GORKON: You don't trust me, do you? I don't blame you. If there is to be a brave new world, our generation is going to have the hardest time living in it.

Now - because this movie is great - Kirk is given the task of extending the olive branch towards the Klingons. In one of the best scenes, he invites the Klingon ambassador, Chancellor Gorkon (David Warner... recycled from Star Trek V, but in a different role! Very bizarre) and his generals over for dinner, and the table discussion is just packed to the brim with tense Shakespearean banter, commentary on ethnocentrism and other brainy thrills.

CHEKOV: Of course we believe that every planet has a sovereign claim to inalienable human rights.
KLINGON LADY: "Inalienable"? If you could only hear yourselves. "Human rights." Even the name is racist.

Everyone gets properly boozed up on the semi-illegal Romulan Ale, and the Klingons and Enterprisers retire to their respective ships, tired and grumpy and conclusively dubbing the evening a failure. But the onsetting hangovers are quickly interrupted when - to everyone's shock! - the Enterprise fires on the Klingon vessel, hence ruining the whole olive branch point. While Spock (Leonard Nimoy) and Chekov (Walter Koenig) scramble to figure out who ordered the missiles, we see two mysterious, masked figures enter the Klingon ship and assassinate the Klingon ambassador. Kirk and our beloved Dr. McCoy (DeForest Kelley) hustle over to try to save the ambassador, but poor ol' McCoy just bumbles around: "I don't even know his anatomy!" This is, after all, the first time he's saving a Klingon rather than, uh, shooting one. And, alas, the ambassador dies. This gives the more hawk-ish Klingon, General Chang (Christopher Plummer... of all people), the perfect excuse to cry foul play, and soon Kirk and McCoy find themselves on trial for murder. And then the film just starts tumbling out with the wildest Cold War references: General Chang as Adlai Stevenson ("Don't wait for the translation!"), Dr. Zhivago meets Ivan Denisovich gulag stuff, and was that "We have no fences!" stuff from Papillon?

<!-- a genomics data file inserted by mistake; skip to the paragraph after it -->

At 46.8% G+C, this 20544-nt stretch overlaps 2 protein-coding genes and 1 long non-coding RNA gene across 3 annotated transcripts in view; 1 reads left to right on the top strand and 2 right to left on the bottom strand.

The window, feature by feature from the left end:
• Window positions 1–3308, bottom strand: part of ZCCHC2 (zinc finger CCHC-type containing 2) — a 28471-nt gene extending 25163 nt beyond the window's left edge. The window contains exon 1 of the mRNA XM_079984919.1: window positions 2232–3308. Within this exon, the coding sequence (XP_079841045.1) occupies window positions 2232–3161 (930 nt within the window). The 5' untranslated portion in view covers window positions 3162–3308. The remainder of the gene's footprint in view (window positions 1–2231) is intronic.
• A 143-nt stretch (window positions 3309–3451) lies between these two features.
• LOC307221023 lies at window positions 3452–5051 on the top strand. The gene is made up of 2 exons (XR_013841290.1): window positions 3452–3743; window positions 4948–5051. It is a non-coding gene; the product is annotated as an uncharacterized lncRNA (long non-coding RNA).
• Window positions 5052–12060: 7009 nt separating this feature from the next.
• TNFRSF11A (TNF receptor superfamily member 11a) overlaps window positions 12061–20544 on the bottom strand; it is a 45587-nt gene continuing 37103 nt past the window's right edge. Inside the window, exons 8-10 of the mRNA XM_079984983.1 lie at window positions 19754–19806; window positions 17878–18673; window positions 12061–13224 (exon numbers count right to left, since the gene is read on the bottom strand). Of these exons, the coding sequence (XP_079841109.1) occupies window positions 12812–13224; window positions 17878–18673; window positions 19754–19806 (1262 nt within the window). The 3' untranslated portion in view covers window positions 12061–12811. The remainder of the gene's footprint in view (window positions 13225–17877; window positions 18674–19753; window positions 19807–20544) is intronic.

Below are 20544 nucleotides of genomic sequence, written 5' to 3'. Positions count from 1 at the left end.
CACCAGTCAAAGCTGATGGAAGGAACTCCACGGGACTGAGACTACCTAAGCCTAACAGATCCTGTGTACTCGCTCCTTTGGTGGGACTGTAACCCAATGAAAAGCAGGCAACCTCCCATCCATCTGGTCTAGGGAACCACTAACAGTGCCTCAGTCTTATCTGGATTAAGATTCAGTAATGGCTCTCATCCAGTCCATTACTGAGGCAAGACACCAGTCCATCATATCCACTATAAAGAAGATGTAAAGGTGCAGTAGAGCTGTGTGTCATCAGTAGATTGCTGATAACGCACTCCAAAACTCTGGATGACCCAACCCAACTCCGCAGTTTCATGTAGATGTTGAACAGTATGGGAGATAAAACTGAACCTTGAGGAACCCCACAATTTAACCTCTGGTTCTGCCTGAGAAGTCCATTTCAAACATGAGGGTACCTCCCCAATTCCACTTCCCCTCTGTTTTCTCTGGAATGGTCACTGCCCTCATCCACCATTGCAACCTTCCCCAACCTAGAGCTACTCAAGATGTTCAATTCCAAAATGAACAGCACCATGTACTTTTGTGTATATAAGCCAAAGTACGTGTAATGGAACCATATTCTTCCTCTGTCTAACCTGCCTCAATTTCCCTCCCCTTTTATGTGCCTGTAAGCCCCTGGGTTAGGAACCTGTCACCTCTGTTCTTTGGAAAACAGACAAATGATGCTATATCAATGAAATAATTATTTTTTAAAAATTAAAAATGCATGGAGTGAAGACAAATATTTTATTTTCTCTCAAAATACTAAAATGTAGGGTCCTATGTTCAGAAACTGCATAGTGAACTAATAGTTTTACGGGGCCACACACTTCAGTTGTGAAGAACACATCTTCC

Captain Von Trapp?! You?! Here?!

Overall, it's zippy and perfectly done. The storytelling is ace, with just the right balance of humor and pathos, self-satire and earnestness. And the details - finally seeing the Enterprise kitchens (well, we were interested), McCoy cheering Kirk on during a gulag prison, fight, and the later Kirk-Kirk duel - are just icing on a great cake. Oh, why did this ever have to end?!!

* Especially brilliant are the scenes they chose to cut, alas! You can read the full screenplay online, and it has some great, even more cheeky lines, such as:
A KLINGON AT DINNER: In any case, we know where this is leading: the annihilation of our culture. Klingons will replace those on the lowest rung of the Federation employment ladder, taking menial jobs and performing them for lower pay...

CHEKOV: That's economics, not racism -

UHURA: But you have to admit it adds up to the same thing.

BONES: Don't be naive, Commander -!

UHURA: Who you calling naive -?

1 comment:

Heqit said...

If you want excellent, thought-provoking sci-fi that can also be very, very funny, I highly recommend Lois McMaster Bujold's Vorkosigan books (if you haven't read them already). HIGHLY. Only problem is, once started they're difficult to put down again.